My story begins when I was baptized at Aldersgate UMC in Alexandria, Virginia when I was 19 days old. That church took the baptismal vows seriously and they raised me in the faith: I learned about the goodness of God from Children’s message, sermons, and the Bible. I helped establish the first youth band in the church, led bible studies, and ran the sound system for Sunday services. I was made part of the body of Christ and invited to participate in any way that I could. After one of my dearest friend’s died in a car accident I found myself praying more than I ever had before and started wrestling with a call to ministry. I majored in Religious Studies and Philosophy at James Madison University and eventually enrolled at Duke Divinity School in order to obtain my Masters of Divinity. I interned at numerous churches helping in a variety of ways from Bryson City, North Carolina to Birmingham, Michigan. I have led mission trips to places all over the United States and abroad. I have sat with people during the darkest moments of their lives at Duke University Hospital, and I have celebrated baptisms and the Lord’s Supper with people who earnestly desired them. But none of my experiences of the church could compare to this morning.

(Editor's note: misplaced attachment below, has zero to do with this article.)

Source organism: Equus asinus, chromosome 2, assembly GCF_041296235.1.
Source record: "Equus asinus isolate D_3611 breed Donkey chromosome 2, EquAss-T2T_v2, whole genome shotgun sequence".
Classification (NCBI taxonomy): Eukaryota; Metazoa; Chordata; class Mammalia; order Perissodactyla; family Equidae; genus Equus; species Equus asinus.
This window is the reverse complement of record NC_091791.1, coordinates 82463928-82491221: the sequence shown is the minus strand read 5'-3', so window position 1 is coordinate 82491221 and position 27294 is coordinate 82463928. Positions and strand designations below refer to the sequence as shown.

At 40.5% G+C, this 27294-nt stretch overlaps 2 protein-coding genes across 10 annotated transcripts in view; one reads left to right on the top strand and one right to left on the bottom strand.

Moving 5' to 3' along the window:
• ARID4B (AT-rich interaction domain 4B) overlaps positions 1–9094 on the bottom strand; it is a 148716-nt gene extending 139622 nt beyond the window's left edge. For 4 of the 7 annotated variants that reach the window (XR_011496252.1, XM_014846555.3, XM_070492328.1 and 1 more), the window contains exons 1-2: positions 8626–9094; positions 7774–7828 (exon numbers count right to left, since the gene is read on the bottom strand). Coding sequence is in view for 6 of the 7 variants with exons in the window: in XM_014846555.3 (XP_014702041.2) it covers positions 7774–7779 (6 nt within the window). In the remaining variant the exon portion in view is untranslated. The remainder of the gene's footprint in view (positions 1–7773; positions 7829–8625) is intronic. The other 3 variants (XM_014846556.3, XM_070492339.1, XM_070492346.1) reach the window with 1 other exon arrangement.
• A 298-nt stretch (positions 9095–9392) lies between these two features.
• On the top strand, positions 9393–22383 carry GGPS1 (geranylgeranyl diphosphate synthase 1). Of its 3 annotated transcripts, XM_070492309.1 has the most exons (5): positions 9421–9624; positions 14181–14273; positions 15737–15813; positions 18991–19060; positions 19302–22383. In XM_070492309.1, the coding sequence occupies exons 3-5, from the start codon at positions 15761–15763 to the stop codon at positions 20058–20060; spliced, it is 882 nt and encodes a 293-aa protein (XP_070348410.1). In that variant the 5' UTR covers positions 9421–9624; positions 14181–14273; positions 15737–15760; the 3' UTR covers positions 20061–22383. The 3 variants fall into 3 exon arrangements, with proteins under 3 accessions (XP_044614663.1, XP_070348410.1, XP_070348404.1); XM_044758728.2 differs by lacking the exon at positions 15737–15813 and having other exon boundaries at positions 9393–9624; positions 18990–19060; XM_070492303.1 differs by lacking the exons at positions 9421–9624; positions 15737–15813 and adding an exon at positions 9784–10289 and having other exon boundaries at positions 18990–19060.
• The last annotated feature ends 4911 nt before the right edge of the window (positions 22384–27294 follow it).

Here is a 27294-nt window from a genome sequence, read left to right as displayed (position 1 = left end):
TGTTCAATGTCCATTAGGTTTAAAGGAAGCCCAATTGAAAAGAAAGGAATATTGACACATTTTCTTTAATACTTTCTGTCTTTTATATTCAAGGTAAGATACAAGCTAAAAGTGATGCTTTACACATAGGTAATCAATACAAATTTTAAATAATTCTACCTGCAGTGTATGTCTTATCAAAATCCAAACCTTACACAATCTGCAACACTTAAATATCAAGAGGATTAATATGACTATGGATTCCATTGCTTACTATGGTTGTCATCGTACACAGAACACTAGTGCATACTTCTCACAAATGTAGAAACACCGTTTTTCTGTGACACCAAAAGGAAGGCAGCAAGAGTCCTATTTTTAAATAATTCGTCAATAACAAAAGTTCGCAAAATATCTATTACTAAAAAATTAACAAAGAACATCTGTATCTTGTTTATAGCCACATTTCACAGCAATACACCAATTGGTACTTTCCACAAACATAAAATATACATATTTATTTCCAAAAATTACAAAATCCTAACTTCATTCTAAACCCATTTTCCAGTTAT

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In my life I have never been more nervous, excited, thrilled, terrified, humbled, or blessed than I am right now in this pulpit. We are standing at the precipice of a great journey. We get the privilege to gather together as a community of faith every week to share the Good News of God. As we live and move and have our being in God almighty we will enter this place as the body of Christ to proclaim God’s kingdom on earth. I cannot wait to learn about how God has impacted your lives, made you into the individuals you are, and brought this church together. We get to share our stories with each other because they reveal the great things God is still doing in the world.

The stories of the world can never compare to the actions of God in the world through Jesus Christ. Whether you’re a brother or a sister, mother or father, republican or democrat, rich or poor, none of those narratives, none of those identities, compare with what it means to be Christian.